Noah would have breakthrough seizures that would set him back, roughly once a month. But it was amazing how quickly he would bounce back. He was meeting (and beating!) milestones. His occupational and physiotherapists couldn’t believe his development. But a few months later (after tucking surgery at the back of our minds), we were back in the hospital.
One day, his saturation monitor started to go crazy, and suddenly there were half a dozen doctors in the room. They were bagging my son, and I thought I was going to watch him die. In that moment, I said no more. I begged his neurologist to rebook Noah for surgery. This was in November, and in January of 2017 (he had just turned two) he was booked for brain surgery for the second time. This time, we had convinced ourselves this was the right thing to do. We went so far as to have an MRI the week prior, do all the work-up needed, etc. But then Noah got sick. And since his body needed to be 100% healthy to undergo such an invasive surgery, it was postponed again. I was relieved. And petrified.
In July of 2017, he was back in the hospital with maybe his worst seizures yet. At the time, Noah was on three seizure medications, one of which was not great to be on long-term. We had tried to slowly wean him off before, but that resulted in seizures, so we immediately stopped. However, at the advice of another neurologist, who was very familiar with SWS, we decided to try again and wean him fast. This time it worked. In fact, coincidence or not, as soon as he came off that drug, his language started to flourish.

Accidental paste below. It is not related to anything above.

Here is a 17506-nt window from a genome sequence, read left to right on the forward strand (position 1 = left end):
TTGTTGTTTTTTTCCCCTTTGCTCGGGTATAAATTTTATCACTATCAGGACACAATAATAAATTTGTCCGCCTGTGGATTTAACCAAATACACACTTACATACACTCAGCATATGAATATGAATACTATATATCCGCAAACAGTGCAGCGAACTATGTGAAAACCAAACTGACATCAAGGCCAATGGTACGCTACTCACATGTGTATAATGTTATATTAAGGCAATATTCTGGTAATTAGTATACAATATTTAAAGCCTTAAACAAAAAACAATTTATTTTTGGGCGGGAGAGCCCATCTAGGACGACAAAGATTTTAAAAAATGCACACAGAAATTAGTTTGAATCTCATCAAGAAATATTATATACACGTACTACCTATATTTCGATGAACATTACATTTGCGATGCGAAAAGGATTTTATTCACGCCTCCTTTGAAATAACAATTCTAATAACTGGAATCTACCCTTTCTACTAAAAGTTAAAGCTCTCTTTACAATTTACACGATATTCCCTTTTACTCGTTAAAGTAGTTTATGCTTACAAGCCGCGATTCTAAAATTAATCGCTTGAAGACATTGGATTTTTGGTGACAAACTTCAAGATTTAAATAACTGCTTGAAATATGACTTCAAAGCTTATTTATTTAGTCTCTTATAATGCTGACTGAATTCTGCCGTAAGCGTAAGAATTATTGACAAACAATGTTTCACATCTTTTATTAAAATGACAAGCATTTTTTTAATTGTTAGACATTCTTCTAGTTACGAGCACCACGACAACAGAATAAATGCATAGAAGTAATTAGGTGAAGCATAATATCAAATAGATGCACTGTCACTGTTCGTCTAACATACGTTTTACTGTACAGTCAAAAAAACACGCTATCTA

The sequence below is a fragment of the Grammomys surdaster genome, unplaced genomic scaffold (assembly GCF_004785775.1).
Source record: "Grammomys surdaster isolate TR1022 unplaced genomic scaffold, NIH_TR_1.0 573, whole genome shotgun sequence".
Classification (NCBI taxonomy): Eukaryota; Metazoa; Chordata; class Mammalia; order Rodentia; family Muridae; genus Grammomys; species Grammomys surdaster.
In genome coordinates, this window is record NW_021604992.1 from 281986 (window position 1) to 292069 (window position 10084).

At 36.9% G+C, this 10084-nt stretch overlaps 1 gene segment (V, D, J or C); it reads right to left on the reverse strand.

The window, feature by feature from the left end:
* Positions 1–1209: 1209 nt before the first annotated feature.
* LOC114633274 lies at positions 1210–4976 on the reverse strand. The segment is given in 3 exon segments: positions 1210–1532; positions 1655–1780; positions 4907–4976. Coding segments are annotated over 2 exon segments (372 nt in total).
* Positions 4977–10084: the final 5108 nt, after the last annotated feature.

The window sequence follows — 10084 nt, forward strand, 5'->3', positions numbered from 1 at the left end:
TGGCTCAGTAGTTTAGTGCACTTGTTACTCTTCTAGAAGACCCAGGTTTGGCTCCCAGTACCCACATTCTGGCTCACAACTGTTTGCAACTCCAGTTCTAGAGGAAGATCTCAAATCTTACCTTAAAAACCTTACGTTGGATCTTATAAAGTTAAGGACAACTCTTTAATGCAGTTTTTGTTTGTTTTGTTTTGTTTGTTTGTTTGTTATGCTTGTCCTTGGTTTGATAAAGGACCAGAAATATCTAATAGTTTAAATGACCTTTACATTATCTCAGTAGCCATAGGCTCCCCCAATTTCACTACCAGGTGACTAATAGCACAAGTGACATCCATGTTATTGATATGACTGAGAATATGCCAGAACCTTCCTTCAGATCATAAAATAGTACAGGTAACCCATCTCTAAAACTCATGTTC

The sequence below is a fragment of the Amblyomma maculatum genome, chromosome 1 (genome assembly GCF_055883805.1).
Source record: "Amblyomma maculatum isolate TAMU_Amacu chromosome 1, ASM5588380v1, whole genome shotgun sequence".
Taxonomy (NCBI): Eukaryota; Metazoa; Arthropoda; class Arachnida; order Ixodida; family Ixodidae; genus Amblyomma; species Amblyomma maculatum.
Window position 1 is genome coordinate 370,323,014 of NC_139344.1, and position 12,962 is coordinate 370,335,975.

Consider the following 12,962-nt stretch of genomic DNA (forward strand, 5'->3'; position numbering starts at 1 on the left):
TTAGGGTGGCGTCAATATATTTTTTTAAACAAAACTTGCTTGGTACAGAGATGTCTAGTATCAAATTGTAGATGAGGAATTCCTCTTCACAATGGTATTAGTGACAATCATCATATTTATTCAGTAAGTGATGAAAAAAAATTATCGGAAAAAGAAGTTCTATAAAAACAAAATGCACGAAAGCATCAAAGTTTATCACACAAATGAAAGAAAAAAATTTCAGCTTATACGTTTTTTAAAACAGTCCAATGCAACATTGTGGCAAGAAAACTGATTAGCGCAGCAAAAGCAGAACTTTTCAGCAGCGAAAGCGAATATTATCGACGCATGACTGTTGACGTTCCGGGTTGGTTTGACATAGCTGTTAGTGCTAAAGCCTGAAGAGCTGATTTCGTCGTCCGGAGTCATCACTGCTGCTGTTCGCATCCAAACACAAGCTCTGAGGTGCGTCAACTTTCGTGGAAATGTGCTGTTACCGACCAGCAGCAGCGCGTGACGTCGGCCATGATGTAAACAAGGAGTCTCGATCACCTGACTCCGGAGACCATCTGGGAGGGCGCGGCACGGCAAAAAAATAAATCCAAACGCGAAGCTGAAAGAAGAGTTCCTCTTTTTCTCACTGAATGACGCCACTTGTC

He was down to two anti-seizure meds, and in July of 2017, he received his last medication change. We haven’t made any changes to his meds, nor has he had any seizures since. Noah has been seizure free for more than 2 ½ years now! Does this mean surgery is off the table? No. SWS is progressive. Seizures could come back at any time, and we’d be back at square one. It is so scary to know everything Noah has done could be ripped away from him at any time. But we celebrate every day of seizure freedom and every day he continues to develop and grow.
To date, he’s had four MRI’s, a CT scan and PET scan, various EEG’s (as short as 20 minutes to as long as 48 hours), 17-ish laser procedures, and hundreds of seizures. He’s gone into status epilepticus, been paralyzed for days on the right side of his body, and been unable to walk. Every single time we’ve been thrown backwards and have felt seconds from drowning, he’s clawed his way back. He’s been put under general anesthetic roughly 25 times. At one of his last laser procedures, they gave him too much sedation and what should have been a routine laser surgery, ended up with Noah going into cardiac arrest. Now I am so hesitant to allow him to be sedated. Even though what happened was a fluke, an accident, and as rare as the syndrome he has.